IRISH drinks company C&C is pulling its cider operations out of Britain and focusing on Ireland – with a loss of 120 jobs in Somerset.
The brewery company, which owns staple cider brands Magners, Ye Olde English and Somerset Snuffler, is investing a massive €10million into its flagship manufacturing site in Clonmel, Co. Tipperary.
The C&C cider factory in Shepton Mallet is one of the largest cider factories in world but the company has cited the competitive nature of the industry as one of the main reasons the plant will move its production to Ireland.
Just four full-time and eight-part time staff will keep their jobs – and only on a seasonal basis.
But because of the laborious process of producing cider, it will come as welcome news to the town of Clonmel, where 80 new jobs are being created.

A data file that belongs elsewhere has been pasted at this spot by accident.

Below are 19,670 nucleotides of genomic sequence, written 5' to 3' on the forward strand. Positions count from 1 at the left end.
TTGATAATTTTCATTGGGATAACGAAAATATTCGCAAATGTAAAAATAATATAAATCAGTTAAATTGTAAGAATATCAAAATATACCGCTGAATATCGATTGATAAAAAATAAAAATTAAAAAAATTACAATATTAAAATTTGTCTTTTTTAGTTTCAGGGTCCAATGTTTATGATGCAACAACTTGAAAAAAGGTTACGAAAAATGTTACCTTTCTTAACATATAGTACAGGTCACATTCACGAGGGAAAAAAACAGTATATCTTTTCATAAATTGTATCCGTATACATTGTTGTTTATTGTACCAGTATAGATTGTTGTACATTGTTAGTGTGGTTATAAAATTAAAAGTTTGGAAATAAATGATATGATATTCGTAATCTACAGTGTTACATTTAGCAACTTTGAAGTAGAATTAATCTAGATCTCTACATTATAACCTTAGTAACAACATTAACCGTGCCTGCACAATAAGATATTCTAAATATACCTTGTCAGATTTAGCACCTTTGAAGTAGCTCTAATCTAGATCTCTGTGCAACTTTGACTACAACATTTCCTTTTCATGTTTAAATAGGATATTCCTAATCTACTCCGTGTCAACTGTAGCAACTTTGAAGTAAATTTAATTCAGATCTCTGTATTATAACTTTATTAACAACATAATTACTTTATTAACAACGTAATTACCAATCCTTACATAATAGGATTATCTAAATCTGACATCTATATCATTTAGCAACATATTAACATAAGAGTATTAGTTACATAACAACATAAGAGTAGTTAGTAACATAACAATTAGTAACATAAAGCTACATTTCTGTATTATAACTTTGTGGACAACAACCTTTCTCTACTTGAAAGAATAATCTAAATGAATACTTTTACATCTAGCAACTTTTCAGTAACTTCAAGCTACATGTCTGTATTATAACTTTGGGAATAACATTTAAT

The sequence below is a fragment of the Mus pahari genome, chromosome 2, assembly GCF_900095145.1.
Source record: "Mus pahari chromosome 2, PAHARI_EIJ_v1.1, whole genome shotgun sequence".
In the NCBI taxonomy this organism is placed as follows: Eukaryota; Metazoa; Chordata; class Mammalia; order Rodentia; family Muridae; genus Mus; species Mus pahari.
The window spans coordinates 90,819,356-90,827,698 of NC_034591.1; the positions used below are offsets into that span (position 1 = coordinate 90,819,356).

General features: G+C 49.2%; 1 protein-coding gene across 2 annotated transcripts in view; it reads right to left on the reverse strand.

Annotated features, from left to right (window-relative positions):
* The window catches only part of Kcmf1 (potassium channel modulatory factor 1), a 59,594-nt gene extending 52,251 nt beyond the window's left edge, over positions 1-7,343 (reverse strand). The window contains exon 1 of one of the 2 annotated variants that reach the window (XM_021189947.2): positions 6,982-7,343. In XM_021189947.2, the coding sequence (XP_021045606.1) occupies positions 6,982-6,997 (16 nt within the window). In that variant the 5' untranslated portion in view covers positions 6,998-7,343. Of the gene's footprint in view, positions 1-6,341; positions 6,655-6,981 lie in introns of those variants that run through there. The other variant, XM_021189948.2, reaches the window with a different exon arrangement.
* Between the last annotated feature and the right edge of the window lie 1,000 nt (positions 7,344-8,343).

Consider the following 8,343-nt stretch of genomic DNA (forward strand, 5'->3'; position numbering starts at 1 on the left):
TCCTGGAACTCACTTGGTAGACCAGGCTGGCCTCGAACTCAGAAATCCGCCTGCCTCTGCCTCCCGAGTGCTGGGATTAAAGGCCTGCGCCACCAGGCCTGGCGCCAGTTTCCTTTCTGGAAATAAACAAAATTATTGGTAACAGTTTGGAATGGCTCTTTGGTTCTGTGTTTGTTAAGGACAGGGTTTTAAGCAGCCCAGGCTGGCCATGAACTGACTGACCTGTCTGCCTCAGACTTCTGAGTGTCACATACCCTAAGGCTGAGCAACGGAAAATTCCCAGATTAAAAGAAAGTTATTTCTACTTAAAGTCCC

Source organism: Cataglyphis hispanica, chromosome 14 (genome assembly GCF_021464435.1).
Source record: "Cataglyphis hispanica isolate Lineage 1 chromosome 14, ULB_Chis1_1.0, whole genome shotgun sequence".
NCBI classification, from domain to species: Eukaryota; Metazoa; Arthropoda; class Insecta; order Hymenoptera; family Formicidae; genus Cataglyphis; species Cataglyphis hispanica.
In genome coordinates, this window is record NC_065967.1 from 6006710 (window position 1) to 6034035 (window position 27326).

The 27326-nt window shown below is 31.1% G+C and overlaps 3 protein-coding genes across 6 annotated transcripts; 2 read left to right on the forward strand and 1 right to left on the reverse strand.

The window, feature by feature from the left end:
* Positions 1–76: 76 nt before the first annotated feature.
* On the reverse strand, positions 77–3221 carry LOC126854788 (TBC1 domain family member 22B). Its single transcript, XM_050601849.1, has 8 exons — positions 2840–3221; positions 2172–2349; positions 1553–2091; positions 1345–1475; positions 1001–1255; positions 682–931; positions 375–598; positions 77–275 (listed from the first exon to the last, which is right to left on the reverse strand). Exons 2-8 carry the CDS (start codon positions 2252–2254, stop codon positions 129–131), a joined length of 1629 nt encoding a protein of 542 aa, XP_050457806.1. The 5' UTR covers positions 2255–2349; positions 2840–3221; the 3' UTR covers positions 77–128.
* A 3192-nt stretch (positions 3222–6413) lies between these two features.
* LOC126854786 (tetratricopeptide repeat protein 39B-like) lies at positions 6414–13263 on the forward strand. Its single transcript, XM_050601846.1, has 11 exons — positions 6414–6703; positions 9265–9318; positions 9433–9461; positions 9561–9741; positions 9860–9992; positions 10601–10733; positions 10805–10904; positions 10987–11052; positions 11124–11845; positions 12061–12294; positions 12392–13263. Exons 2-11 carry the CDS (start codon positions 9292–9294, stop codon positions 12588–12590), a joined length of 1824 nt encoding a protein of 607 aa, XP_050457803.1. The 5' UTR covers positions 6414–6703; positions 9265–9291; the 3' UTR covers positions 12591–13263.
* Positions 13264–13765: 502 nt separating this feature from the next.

“This has been a difficult decision for the Group and it is sad that the consolidation of production at the Clonmel site is the only viable option to maintain long term competitiveness,” C&C said in a statement.
The rustic town of Shepton Mallet, about 20miles south of Bristol, has a long association with cider, brewing varieties of the apple-based beverage since 1770.
It is home to three international brewers now – the Gaymer Cider Company, the C&C subsidiary, Constellation Brands and Brothers Cider all produce their brews in Shepton Mallet – and though C&C is pulling out of the town, the other production factories will remain.
The C&C cider took over the Gaymer Cider Company in 2009. it is ironically a boost in cider’s popularity that has prompted the move.
The British cider industry brings in an estimated £1billion per year, which has prompted large multinational companies such as Stella Artois and Carlsberg to investing resources in cider production.
The company’s plans will not affect The Wellpark Brewery in Glasgow, which it also owns.
As yet, no details on when C&C will complete the move to Ireland.